PETE HEGSETH, IRAQ AND AFGHANISTAN WAR VETERAN: It boggles the mind.  He lives in a bubble world of delusion and arrogance that none of us can relate to at this point. He says that he ended two ground wars and is now just focused on terrorism. Not only did he not end two ground wars but he created a war in Libya, induced a war in Lebanon, invited a war in the Ukraine through weakness, exacerbated the war in Syria through not having a strong policy on red lines and what we were going to do there. He has invited a Pandora's Box of chaos by living in a delusional world that by retreating from battlefields you improve situations. And that's why to watch what he said about Iraq, especially as a veteran myself, that was a place they touted as a victory in 2009, 2010. Today descended into chaos.  Yet he just steps back and says we're much more respected. Find me an ally right now that respects us more from the UK, to Israel to the Ukraine, to anybody else across the country. There's only two countries that respect us more today, Megyn, than they did in 2009, and that's Iran and Cuba because they're benefiting from our policies right now.

KELLY: I don't know. Maybe they like us more. But he may be right on the polls, Pete, because we looked. The Gallup poll, apparently Gallup polls a bunch of countries every year to find out who believes in leadership, like who has the best leadership, which country has the best leadership. And back in 2007 and 2008 the United States was at 38 percent, 34 percent. China in 2008 was above us at 40 percent. And now today China's fallen to 29 percent. And the United States is finally above them at 45 percent. So the president may be right. We're beating China.

HEGSETH: Well, there's a low bar. It bumped up -- I looked into it, it's also bumped down. There's also a BBC poll that compete with the shows an entirely different trend. And there also new countries that were added to that poll since 2009 that they're more weighted toward liking the United States of America. Hey, I like more countries to love us. I invite that. I want that. But if you're looking without -- if he's got to cling to one talking point and one poll to claim that the world is better and our friends like us more when in reality where the boots hit the ground our interests are being washed away and our gains are being given away --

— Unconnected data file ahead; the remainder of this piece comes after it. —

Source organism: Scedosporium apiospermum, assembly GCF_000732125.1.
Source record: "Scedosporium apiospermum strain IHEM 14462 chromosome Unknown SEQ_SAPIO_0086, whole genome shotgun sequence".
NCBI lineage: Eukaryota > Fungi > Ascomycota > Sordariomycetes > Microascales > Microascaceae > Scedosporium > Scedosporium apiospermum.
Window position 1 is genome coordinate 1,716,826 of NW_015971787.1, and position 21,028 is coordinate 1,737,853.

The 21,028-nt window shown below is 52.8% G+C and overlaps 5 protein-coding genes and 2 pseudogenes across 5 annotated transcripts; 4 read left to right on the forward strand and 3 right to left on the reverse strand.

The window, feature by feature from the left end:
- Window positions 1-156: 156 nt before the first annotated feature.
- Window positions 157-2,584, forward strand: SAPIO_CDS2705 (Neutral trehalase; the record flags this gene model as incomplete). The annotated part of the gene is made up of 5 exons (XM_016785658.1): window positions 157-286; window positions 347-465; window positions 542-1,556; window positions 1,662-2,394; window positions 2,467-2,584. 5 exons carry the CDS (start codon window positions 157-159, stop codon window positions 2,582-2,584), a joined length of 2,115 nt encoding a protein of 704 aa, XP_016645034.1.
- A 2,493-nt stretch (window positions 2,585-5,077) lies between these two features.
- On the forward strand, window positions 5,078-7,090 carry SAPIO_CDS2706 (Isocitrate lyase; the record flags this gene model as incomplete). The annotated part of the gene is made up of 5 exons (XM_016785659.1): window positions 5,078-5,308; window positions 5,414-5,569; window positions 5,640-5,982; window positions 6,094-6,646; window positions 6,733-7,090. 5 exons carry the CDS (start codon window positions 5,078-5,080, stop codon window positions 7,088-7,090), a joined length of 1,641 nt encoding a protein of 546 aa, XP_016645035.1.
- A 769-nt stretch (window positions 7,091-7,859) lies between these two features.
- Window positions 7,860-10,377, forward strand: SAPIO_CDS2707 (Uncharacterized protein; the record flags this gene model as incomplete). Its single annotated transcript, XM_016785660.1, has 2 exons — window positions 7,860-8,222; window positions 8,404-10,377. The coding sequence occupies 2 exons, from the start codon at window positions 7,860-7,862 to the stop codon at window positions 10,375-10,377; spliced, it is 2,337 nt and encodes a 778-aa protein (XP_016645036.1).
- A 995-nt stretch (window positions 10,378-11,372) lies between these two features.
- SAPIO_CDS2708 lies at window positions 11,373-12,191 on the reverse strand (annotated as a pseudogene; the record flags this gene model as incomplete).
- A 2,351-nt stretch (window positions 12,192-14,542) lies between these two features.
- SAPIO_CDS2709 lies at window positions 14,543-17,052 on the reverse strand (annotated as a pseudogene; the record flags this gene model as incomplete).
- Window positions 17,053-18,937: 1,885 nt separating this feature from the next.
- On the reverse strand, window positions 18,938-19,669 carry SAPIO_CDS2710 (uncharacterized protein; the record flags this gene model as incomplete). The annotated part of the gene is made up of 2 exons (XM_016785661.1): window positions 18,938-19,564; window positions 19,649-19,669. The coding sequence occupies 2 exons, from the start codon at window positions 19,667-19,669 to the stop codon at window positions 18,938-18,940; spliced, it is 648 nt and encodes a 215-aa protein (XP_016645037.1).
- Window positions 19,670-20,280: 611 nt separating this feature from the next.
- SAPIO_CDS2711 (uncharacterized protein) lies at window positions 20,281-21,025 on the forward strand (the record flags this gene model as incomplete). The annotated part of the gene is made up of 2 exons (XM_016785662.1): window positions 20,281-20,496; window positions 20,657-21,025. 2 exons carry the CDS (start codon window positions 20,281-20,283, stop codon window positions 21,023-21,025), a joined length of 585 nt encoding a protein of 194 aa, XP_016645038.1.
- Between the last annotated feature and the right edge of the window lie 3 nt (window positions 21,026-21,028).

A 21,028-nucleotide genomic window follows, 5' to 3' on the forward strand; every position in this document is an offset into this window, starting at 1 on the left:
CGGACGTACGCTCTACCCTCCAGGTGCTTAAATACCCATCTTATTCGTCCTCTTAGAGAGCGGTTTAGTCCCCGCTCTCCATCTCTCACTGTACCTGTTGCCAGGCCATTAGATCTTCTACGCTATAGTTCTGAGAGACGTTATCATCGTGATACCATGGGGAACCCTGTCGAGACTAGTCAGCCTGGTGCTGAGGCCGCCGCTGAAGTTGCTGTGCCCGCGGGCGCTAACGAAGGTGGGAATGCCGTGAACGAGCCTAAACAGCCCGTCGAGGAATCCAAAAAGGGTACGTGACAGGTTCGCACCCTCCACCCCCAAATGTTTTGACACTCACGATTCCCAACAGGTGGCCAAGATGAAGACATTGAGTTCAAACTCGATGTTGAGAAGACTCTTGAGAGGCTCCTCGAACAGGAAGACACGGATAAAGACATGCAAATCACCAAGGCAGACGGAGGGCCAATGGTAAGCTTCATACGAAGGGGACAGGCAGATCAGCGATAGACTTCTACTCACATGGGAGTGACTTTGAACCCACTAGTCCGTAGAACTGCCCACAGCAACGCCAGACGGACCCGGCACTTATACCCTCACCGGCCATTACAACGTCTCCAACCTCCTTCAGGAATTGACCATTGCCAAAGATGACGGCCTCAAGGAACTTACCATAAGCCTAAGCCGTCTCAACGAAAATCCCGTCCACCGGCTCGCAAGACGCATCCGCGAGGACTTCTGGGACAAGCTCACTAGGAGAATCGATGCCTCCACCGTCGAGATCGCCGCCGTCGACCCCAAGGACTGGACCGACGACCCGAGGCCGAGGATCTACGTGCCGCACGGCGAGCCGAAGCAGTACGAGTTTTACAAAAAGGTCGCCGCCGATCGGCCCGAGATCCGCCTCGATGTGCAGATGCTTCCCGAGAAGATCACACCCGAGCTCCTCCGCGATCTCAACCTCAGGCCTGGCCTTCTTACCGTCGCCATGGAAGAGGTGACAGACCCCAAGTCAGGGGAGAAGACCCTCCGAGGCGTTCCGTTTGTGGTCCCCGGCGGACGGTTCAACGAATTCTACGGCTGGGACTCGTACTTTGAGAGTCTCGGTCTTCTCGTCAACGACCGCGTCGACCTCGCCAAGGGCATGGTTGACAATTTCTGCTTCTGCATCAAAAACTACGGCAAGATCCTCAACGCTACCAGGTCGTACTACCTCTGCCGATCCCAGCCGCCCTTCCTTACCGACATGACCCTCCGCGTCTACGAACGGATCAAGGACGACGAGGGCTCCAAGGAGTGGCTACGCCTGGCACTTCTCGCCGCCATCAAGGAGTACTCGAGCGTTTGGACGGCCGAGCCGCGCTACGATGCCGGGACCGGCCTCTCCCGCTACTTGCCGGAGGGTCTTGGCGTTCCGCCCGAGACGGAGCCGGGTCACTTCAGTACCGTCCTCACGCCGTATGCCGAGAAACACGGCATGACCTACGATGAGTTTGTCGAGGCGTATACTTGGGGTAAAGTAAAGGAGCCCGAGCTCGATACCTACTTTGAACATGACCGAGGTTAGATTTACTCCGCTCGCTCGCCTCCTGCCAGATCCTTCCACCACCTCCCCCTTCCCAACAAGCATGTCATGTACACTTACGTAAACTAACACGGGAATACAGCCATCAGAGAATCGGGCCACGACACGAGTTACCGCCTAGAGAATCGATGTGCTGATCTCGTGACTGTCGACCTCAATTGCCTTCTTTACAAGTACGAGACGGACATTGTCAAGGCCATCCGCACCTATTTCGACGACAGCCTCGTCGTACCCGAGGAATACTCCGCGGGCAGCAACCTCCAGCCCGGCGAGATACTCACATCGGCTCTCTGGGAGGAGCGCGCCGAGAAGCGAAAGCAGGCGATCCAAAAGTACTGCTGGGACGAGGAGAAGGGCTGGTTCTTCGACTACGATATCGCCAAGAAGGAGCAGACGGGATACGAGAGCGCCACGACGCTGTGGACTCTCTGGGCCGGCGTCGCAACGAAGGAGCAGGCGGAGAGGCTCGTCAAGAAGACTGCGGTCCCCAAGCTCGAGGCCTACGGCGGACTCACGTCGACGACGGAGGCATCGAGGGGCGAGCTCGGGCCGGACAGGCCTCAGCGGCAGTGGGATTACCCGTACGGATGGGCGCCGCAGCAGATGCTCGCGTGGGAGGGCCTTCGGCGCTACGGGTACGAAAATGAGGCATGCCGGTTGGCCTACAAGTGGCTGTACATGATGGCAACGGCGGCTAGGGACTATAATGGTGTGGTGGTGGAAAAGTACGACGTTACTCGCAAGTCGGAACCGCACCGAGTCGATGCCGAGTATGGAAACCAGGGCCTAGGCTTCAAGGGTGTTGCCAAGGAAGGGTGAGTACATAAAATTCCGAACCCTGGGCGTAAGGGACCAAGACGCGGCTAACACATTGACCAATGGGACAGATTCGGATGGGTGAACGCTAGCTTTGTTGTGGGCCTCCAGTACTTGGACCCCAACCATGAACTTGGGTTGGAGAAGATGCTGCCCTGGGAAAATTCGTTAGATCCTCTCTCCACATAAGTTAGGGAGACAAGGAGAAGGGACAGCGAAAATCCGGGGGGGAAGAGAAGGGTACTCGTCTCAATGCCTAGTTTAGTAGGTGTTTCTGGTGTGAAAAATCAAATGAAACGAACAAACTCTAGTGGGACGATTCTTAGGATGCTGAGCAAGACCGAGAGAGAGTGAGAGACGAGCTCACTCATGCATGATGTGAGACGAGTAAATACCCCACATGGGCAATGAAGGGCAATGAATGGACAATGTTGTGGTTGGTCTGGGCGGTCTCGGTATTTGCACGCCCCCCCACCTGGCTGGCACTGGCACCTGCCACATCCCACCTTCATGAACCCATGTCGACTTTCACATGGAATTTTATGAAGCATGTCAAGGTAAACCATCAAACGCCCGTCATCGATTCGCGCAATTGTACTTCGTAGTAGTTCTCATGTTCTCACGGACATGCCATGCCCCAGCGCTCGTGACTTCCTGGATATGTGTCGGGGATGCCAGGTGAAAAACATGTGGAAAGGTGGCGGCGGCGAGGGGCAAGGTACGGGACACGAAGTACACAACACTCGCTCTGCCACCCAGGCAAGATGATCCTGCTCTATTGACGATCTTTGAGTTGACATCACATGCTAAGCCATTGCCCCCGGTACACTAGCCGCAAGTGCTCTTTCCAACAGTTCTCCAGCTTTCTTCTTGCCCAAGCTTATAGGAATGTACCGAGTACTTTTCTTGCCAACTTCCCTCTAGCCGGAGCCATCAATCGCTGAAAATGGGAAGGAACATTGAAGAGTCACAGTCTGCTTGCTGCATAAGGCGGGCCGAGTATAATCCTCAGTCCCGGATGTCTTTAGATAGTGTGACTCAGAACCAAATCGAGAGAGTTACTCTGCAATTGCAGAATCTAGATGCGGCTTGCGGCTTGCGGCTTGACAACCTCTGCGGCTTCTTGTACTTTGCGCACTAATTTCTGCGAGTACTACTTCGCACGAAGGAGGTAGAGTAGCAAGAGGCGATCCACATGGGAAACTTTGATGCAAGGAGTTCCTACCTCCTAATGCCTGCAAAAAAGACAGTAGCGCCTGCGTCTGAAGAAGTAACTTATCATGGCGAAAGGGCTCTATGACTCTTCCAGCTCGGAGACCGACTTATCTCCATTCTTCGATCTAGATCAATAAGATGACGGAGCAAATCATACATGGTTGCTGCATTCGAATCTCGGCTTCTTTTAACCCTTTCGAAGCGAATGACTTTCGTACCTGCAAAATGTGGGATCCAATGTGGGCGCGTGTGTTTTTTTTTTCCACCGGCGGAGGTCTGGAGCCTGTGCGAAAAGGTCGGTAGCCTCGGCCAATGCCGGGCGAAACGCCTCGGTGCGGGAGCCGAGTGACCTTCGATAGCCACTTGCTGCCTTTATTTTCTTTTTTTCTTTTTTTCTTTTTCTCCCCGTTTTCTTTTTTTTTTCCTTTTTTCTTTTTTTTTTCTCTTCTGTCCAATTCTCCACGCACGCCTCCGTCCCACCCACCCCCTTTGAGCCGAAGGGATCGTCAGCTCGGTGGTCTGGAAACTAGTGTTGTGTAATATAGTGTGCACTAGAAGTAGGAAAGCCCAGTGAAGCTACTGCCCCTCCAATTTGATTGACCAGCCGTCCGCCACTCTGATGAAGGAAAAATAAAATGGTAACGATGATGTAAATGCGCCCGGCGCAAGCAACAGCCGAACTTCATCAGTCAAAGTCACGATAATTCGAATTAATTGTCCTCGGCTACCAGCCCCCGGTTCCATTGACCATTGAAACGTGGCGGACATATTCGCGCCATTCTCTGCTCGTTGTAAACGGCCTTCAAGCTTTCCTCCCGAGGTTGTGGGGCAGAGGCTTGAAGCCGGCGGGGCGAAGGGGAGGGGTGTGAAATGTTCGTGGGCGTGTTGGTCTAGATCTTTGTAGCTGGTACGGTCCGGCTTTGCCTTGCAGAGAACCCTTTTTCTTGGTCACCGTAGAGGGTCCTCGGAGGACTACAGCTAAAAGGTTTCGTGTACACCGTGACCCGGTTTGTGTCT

KELLY: Here's the question --

HEGSETH: It's hard to argue that our friends would like that.

KELLY: Why is he so focused on whether we're liked and, you know, respected? I mean, I realize it's relevant. It's not an irrelevant question. But he seems very focused on that. And is the real question whether we're liked and respected or is it whether we are safe?

HEGSETH: Well, that's the biggest question. He goes with liked. He talks a lot about mutual understanding and he doesn't talk as much about respected. Respect is very different. Respect is earned. Respect is earned through allegiance and standing by allies in difficult moments, by making sure your word means something, by finishing things you started. So for him it's about being liked. It's about unclenching our fist and just shaking hands with anybody for the sake of shaking hands as opposed to having a strong stance when it's difficult sometimes and doubling down where you need to. Our previous president at least understood that I think world leaders respected that about him. Maybe they didn't like him all the time or love every move that he made. But there was a veneer of respect that unfortunately right now with this commander in chief we just don't have.

KELLY: Pete, good to see you.

HEGSETH: Thank you.

KELLY: Joining us now with more, Chris Stirewalt. So, we're beating China?